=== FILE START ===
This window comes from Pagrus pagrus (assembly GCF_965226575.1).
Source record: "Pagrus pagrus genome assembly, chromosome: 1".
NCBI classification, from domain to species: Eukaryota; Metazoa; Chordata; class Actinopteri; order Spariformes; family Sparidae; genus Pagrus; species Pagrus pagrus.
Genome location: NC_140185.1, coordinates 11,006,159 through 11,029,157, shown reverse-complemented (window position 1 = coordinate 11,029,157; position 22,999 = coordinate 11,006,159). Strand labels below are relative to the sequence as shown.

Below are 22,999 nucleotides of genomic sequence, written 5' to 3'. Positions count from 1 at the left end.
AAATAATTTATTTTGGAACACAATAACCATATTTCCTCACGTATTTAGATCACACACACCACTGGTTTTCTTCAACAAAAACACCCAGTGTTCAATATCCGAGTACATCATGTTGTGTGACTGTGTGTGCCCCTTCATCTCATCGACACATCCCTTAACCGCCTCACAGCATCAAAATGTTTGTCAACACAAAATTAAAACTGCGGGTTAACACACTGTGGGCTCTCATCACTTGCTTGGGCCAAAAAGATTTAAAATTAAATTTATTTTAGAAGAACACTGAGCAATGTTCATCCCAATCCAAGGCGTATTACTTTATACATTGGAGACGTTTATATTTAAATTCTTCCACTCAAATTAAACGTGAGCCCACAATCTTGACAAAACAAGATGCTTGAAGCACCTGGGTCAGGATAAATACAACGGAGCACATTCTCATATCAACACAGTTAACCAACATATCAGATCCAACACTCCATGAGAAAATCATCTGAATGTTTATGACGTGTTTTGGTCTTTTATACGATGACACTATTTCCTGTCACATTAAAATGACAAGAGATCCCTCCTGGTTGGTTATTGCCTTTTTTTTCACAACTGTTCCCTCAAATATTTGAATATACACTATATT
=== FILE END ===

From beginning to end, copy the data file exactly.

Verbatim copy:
This window comes from Pagrus pagrus (assembly GCF_965226575.1).
Source record: "Pagrus pagrus genome assembly, chromosome: 1".
NCBI classification, from domain to species: Eukaryota; Metazoa; Chordata; class Actinopteri; order Spariformes; family Sparidae; genus Pagrus; species Pagrus pagrus.
Genome location: NC_140185.1, coordinates 11,006,159 through 11,029,157, shown reverse-complemented (window position 1 = coordinate 11,029,157; position 22,999 = coordinate 11,006,159). Strand labels below are relative to the sequence as shown.

Below are 22,999 nucleotides of genomic sequence, written 5' to 3'. Positions count from 1 at the left end.
AAATAATTTATTTTGGAACACAATAACCATATTTCCTCACGTATTTAGATCACACACACCACTGGTTTTCTTCAACAAAAACACCCAGTGTTCAATATCCGAGTACATCATGTTGTGTGACTGTGTGTGCCCCTTCATCTCATCGACACATCCCTTAACCGCCTCACAGCATCAAAATGTTTGTCAACACAAAATTAAAACTGCGGGTTAACACACTGTGGGCTCTCATCACTTGCTTGGGCCAAAAAGATTTAAAATTAAATTTATTTTAGAAGAACACTGAGCAATGTTCATCCCAATCCAAGGCGTATTACTTTATACATTGGAGACGTTTATATTTAAATTCTTCCACTCAAATTAAACGTGAGCCCACAATCTTGACAAAACAAGATGCTTGAAGCACCTGGGTCAGGATAAATACAACGGAGCACATTCTCATATCAACACAGTTAACCAACATATCAGATCCAACACTCCATGAGAAAATCATCTGAATGTTTATGACGTGTTTTGGTCTTTTATACGATGACACTATTTCCTGTCACATTAAAATGACAAGAGATCCCTCCTGGTTGGTTATTGCCTTTTTTTTCACAACTGTTCCCTCAAATATTTGAATATACACTATATT